More than 50 groups of fine plastics sculptures of the Soviet period have been scanned for the project with
the help of 3D scanner. Most of these groups are quite typical and widespread. After that, a virtual museum of dematerialized fine plastics has been created. A visitor can attend it by wearing glasses of virtual reality or with the help of the augmented reality, namely via the free application Simo AR.
The project concept
The main point is that I intentionally selected stories, where the main characters were children at the moment of play, recreation, leisure, and doing sports. The priority is the appeal to a certain range of images that any one of us can easily recognize. After all, most children of the Soviet and post-Soviet periods grew up in typical conditions. Thus, the project is completely unbiased and presents personal reflections on the topic of cultural tradition, experience, and artistic heritage. Referring specifically to domestic stories, I work with the topic of cultural continuity in the context of contemporary art and media, raising the topic of reconciliation with our own cultural past.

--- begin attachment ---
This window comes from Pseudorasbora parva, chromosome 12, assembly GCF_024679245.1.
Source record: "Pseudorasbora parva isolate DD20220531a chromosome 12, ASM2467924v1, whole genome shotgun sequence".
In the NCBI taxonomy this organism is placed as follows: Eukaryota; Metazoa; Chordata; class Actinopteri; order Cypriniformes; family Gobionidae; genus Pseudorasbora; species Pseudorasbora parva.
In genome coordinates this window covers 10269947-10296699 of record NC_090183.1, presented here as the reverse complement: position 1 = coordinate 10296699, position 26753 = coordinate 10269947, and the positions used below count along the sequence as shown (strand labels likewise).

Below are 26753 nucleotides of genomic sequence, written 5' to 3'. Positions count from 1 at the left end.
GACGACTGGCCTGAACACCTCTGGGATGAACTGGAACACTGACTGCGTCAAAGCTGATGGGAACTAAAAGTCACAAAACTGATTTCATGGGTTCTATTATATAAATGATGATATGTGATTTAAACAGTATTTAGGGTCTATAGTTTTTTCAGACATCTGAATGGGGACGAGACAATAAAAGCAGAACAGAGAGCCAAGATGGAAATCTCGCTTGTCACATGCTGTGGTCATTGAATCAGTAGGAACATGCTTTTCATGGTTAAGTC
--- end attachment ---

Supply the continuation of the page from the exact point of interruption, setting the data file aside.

With the help of augmented reality, I raise the issue of the entire era of Soviet porcelain disappearance. Such Ukrainian factories as Polonskyi, Baranivskyi, Korostenskyi, and Horodnytskyi have ceased to exist. So, this project is a kind of requiem, an attempt to understand the lost and to capture it in a new digital dimension.